Friday, September 23, 2011

Google Wallet Rival Isis pledges support for Android Platform

Isis, the nationwide Near Field Communications-based m-commerce network spearheaded by Verizon Wireless (NYSE:VZ), AT&T (NYSE:T) and T-Mobile USA, confirms it will support Google's (NASDAQ:GOOG) Android mobile operating system when services go live in 2012, going head-to-head with the new Android-based Google Wallet solution that officially launched earlier this week.
With Google Wallet presently limited to the Android platform and just one device--Sprint Nextel's (NYSE:S) Nexus S 4G--Isis touts consumer choice as its competitive edge against the service, which began its nationwide rollout Monday in New York City and San Francisco at merchant locations where partner MasterCard's PayPass system is accepted.
"[Google Wallet] is really, really limited in scope: single handset, single carrier, single bank. It's not enough to impact the behaviors of tens of millions of consumers, which is what the industry needs to go forward," Isis marketing head Jaymee Johnson told PCMag. "It's safe to say that when Isis launches we'll have multiple payment networks, multiple issuers, multiple handsets, multiple operating systems, multiple manufacturers." Asked whether those operating systems include Android, Johnson said "Yes. And Android."
Verizon Wireless, AT&T and T-Mobile USA first announced Isis in late 2010, promising services enabling consumers to conduct point-of-sale transactions, redeem coupons and use store merchant loyalty cards via mobile device. In May, Isis said it would open its system to all interested credit issuers and banks, and in July welcomed financial services providers Visa, MasterCard, Discover and American Express to its ranks. According to Isis, the moves significantly expand the payment options available to mobile subscribers, at the same time extending the fledgling network's reach to encompass payment terminals already installed at U.S. merchant locations.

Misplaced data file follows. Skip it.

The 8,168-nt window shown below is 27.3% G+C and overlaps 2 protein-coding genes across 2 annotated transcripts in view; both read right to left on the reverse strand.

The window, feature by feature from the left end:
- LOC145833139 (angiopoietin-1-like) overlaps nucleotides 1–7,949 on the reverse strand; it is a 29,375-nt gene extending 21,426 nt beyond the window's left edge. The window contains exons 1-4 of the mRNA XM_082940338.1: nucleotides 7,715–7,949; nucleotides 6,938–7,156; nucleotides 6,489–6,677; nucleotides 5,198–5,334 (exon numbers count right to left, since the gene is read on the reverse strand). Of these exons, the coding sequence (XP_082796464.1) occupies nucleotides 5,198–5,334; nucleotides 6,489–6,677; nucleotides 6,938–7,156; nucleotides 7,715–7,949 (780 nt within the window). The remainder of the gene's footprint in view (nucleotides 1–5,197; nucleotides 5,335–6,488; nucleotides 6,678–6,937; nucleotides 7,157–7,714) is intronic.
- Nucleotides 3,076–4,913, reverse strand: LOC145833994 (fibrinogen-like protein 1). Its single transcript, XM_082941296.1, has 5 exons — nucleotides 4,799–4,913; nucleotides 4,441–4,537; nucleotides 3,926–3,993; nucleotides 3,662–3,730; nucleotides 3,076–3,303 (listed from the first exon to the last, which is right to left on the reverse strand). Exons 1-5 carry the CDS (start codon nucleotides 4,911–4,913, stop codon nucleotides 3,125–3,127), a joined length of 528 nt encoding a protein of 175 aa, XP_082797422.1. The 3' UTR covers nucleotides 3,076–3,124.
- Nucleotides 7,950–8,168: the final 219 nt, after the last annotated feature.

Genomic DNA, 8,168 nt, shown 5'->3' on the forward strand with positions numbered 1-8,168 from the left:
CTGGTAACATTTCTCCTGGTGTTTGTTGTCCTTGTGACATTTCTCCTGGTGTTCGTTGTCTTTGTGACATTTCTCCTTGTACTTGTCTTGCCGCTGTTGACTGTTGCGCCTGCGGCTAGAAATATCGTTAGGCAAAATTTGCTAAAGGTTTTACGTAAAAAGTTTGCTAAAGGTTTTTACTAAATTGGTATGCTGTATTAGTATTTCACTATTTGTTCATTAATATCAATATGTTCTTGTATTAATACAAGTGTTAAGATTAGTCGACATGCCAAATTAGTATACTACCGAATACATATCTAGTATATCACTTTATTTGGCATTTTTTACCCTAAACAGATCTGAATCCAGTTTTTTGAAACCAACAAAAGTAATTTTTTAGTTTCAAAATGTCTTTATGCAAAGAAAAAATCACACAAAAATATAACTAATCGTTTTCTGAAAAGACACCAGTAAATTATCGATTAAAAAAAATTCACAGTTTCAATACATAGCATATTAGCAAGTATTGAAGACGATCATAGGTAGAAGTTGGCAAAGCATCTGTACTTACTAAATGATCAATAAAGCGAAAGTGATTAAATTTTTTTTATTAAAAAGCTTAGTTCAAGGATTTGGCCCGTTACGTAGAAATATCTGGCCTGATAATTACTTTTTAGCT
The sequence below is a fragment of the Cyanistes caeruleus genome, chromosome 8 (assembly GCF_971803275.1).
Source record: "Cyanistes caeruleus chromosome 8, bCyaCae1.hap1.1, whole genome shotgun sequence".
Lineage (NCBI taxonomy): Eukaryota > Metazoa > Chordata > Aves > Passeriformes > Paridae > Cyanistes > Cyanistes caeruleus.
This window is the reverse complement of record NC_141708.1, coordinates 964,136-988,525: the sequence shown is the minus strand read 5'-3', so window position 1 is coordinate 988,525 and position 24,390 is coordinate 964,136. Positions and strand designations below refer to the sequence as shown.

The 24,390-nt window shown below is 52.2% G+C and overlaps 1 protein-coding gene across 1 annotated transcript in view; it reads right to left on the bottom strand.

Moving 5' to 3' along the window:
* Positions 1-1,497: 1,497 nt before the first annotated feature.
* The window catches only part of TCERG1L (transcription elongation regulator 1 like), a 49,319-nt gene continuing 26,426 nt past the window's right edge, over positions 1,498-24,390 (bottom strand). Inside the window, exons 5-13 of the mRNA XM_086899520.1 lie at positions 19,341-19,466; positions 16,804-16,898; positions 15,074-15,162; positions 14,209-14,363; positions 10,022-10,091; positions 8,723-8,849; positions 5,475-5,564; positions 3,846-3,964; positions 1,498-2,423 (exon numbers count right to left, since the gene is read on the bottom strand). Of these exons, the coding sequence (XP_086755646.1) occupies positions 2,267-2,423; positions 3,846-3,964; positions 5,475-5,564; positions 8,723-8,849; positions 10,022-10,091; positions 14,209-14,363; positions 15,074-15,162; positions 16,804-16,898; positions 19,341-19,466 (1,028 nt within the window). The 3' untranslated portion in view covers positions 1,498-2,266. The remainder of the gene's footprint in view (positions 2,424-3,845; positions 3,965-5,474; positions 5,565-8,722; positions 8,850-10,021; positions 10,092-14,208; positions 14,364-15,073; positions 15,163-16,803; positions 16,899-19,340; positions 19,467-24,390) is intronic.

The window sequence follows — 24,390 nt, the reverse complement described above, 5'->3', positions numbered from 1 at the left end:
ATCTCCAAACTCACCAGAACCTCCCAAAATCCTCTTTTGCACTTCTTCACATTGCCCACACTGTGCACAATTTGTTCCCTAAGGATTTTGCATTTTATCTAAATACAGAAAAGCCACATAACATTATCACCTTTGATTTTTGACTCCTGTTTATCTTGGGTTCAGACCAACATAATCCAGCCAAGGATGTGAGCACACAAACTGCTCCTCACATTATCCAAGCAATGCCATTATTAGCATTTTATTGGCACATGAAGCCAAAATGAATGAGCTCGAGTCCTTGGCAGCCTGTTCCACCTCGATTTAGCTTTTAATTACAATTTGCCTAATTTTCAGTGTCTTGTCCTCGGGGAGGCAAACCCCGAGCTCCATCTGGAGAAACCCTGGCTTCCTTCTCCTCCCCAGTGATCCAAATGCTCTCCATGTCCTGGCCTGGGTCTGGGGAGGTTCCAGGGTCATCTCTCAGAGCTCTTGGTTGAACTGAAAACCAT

Some critics have questioned the pacing of the Isis rollout: Consumer trials are not slated to begin until early-to-mid-2012, while Google Wallet came to market about four months after Google formally announced the initiative. Late last month, Bloomberg reported Verizon Wireless, AT&T and T-Mobile USA plan to invest roughly $100 million to accelerate the Isis buildout, mulling several options including pre-installing Isis software onto their phones and pushing manufacturer partners to adopt the solution. Sources add Verizon Wireless, AT&T and T-Mobile will determine the funding amount depending on how successful Isis is in its efforts to attract banks and merchants. The carriers declined to comment; Isis confirmed it remains on pace to go live in "key markets including Salt Lake City and Austin, [Tex.]" during the first half of next year, but declined to comment on financing.
Google Wallet was first confirmed in late May when Google announced it would partner with Sprint and financial services providers MasterCard, Citi and First Data to enable subscribers to purchase goods and redeem coupons and loyalty rewards via Android smartphones. Comprising two complementary applications--Google Wallet and Google Offers--the m-commerce solution promises an open ecosystem, with Google planning to develop APIs supporting integration with multiple partners. Google first introduced support for proximity-based NFC capabilities with Android 2.3.3, released in February 2011. That same month, then-Google CEO Eric Schmidt called mobile payment services and NFC transaction technologies a "mega-scale opportunity."
Near Field Communications-based mobile transactions are expected to reach nearly $50 billion worldwide by 2014 according to a forecast issued earlier this year by Juniper Research. Based on internal analysis, as well as interviews with industry players, Juniper anticipates NFC-based mobile payment services will launch in up to 20 international markets over the next 18 months, with North America and Western Europe together accounting for 50 percent of the worldwide market by 2014.

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